NEAR WEST SIDE — Faster than glaze seeping into the craters of a warm wonut comes the latest pastry mashup: a deep-fried, maple-glazed, bacon-topped pancake.
"It just tastes like breakfast all at once," said its creator Leah Wilcox, owner of the Babycakes pancake truck. She tried them out on customers last Wednesday and Friday and sold out.
Wilcox said the pull of the fried pastry bandwagon was just too strong to resist.
"People have been turning everything into a doughnut. So I was like, I could do it with pancake batter," she said.
But unlike the original cronut, the wonut, the doughscuit or the crognet, Wilcox has yet to figure out a clever name for her breakfast-cakey thing, which she said is somewhere between a Dutch baby (a German pancake) and a Danish pancake called Ebelskiver.
"I thought about 'Patty Cake,' but my boyfriend says that's stupid. Everybody's coming up with these Brangelina names," she said.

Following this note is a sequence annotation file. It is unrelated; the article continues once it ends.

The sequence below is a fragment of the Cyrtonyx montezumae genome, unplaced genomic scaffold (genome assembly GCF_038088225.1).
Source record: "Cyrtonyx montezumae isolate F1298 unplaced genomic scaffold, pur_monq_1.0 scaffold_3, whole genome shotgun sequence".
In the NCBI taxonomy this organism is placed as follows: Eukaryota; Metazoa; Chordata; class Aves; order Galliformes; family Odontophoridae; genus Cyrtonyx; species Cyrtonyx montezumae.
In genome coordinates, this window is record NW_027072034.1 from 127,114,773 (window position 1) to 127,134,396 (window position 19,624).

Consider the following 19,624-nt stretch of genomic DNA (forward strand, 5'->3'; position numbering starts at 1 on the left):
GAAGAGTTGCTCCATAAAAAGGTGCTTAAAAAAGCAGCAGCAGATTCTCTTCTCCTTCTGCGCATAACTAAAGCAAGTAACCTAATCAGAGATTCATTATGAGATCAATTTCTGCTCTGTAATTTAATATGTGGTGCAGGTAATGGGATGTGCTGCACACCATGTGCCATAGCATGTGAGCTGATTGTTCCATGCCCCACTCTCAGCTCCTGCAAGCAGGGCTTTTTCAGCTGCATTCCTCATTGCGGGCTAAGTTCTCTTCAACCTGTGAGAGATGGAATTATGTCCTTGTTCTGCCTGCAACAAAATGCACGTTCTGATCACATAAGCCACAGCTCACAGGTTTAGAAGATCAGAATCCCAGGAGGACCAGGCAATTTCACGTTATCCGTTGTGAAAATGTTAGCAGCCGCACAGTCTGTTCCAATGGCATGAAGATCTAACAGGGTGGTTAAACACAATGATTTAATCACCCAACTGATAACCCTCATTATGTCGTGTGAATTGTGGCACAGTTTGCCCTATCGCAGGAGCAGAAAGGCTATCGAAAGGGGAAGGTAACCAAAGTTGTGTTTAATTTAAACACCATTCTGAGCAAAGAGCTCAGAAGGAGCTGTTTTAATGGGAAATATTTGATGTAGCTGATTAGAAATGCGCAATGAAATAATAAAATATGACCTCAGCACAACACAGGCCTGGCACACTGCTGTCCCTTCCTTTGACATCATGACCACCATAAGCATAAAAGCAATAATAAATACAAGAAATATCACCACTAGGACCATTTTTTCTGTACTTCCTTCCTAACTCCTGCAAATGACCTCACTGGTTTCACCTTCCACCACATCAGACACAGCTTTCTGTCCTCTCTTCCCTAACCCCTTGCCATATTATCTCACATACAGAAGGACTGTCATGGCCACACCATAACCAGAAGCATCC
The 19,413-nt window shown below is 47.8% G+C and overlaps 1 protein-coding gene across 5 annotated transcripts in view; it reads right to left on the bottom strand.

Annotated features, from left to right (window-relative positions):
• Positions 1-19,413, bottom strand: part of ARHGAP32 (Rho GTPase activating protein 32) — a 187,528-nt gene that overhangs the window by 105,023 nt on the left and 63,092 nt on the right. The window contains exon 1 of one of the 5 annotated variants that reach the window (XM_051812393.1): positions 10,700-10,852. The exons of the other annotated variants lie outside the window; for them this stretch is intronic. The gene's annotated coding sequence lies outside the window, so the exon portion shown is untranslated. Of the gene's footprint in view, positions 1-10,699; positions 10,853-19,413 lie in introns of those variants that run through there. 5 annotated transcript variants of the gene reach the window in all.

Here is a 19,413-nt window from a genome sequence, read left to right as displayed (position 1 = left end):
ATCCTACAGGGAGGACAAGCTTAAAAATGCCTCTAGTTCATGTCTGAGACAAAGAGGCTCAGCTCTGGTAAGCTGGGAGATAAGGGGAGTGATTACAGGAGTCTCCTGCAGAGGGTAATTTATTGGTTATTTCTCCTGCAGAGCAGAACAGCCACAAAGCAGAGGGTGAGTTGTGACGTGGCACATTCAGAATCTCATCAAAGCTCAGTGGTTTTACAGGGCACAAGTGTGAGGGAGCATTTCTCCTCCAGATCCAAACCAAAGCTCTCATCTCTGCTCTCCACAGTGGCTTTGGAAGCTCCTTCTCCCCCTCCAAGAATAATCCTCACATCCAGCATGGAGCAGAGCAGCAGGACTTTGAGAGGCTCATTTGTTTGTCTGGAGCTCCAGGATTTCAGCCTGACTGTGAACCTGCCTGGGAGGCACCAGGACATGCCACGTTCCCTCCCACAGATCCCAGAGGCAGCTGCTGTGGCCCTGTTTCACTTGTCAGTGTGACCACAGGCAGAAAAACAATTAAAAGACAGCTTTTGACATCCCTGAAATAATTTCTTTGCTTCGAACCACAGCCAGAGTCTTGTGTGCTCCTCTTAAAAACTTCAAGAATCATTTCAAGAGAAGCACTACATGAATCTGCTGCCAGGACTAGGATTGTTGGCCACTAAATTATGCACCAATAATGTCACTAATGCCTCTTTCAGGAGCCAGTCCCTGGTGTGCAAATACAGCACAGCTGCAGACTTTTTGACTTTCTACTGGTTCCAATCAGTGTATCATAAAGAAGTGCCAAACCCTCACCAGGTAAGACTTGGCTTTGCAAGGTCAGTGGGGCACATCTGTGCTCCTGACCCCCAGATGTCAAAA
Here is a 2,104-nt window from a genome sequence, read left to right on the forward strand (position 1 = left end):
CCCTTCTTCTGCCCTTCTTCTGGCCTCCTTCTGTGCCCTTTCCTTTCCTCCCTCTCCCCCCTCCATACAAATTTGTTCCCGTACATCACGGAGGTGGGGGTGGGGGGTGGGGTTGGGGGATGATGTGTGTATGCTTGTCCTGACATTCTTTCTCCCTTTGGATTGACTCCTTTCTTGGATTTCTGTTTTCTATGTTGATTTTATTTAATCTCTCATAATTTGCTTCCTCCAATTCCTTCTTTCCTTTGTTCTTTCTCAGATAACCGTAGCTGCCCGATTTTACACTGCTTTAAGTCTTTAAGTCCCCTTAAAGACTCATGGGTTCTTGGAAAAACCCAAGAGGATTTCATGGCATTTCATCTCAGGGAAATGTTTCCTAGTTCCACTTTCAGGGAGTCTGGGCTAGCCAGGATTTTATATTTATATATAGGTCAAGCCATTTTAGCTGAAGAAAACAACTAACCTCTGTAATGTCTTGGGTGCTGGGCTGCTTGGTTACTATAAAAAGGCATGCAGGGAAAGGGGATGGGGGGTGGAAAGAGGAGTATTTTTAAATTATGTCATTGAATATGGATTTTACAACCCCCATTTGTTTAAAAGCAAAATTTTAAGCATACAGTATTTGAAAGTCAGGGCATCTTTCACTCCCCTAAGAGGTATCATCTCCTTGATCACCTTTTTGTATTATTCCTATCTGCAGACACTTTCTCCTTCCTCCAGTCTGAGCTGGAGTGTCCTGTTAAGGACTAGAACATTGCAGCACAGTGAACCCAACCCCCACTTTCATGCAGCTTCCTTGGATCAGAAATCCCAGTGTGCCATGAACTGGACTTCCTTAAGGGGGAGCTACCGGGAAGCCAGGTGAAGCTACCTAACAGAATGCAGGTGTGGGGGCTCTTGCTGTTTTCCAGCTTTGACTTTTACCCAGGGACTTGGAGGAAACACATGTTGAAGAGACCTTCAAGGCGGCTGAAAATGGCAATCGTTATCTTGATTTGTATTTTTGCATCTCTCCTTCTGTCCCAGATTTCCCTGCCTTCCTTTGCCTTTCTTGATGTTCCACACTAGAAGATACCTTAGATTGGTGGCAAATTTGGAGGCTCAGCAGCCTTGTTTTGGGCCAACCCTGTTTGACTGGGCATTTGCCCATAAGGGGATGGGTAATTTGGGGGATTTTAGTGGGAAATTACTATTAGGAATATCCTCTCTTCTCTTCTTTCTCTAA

For now, she's calling it a maple-bacon pancake doughnut.
It's a mouthful. Wilcox first bakes the pancakes, made from a bacon-studded buttermilk batter, so they puff up. Then she fries them, glazes them and tops them with more bacon.
They're small, about 2 inches in diameter, and come three to an order for $4. She'll have them on the Babycakes truck this week, but customers should check her Twitter feed for updates.
Wilcox has fried pancakes before and stuffed them with marshmallow fluff — her take on a deep-fried Twinkie. While they were tasty eaten on the spot, she said they didn't hold very well on the truck, which isn't outfitted for cooking on-board (she cooks in advance in a commercial kitchen on the Near West Side).
The pancake doughnuts held up just fine, said Avi Schwab, a Web developer at the University of Chicago who ate them Friday. His trick: warming them for 10 seconds in the microwave.
"You know how you get a nice, really fluffy pancake and then you soak it in maple syrup and it gets all moist? That's what it was like, but with an outer shell," said Schwab, who also runs the Twitter account @uchiNOMgo, a food truck tracker for the Hyde Park area.
A few days earlier, Schwab had tried a crognet — a cross between a croissant and a beignet — from the new La Boulangerie truck. He has yet to tire of this whole doughy fad.
"I'm not gonna wait in line, for like two hours for one, but when they come to me, I'm totally happy to indulge," he said.
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